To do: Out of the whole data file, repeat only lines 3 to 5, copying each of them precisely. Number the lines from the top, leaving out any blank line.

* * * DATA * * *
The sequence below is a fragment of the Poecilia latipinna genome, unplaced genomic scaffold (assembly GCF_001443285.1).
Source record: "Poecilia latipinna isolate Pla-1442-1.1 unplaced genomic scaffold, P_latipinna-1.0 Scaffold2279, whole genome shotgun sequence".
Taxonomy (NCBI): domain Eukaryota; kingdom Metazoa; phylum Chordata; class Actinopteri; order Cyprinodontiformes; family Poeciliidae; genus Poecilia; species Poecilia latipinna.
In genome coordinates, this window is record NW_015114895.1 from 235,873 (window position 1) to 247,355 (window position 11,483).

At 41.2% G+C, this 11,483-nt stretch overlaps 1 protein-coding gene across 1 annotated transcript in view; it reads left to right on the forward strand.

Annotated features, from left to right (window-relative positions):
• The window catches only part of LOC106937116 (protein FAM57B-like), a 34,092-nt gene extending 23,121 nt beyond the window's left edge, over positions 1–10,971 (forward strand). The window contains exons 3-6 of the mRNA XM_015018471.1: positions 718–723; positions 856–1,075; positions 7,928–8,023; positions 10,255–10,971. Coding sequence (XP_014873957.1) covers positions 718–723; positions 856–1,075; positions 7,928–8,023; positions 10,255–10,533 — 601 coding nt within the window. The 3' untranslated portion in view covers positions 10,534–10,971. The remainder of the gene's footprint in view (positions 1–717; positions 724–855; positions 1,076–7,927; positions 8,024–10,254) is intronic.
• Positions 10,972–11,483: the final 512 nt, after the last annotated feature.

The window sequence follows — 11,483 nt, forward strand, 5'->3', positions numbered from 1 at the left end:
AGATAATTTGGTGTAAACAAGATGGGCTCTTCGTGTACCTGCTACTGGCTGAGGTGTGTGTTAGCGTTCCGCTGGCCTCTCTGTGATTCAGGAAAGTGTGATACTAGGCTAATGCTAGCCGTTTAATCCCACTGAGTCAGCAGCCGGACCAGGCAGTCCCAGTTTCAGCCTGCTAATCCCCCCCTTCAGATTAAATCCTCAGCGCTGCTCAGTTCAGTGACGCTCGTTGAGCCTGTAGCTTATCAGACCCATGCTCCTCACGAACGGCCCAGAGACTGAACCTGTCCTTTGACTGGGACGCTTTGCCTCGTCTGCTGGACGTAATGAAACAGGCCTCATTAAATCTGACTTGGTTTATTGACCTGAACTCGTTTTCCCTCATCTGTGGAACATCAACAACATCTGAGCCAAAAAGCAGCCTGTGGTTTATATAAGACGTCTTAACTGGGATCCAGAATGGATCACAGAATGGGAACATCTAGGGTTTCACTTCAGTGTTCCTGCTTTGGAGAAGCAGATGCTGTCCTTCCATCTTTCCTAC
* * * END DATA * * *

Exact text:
Taxonomy (NCBI): domain Eukaryota; kingdom Metazoa; phylum Chordata; class Actinopteri; order Cyprinodontiformes; family Poeciliidae; genus Poecilia; species Poecilia latipinna.
In genome coordinates, this window is record NW_015114895.1 from 235,873 (window position 1) to 247,355 (window position 11,483).

At 41.2% G+C, this 11,483-nt stretch overlaps 1 protein-coding gene across 1 annotated transcript in view; it reads left to right on the forward strand.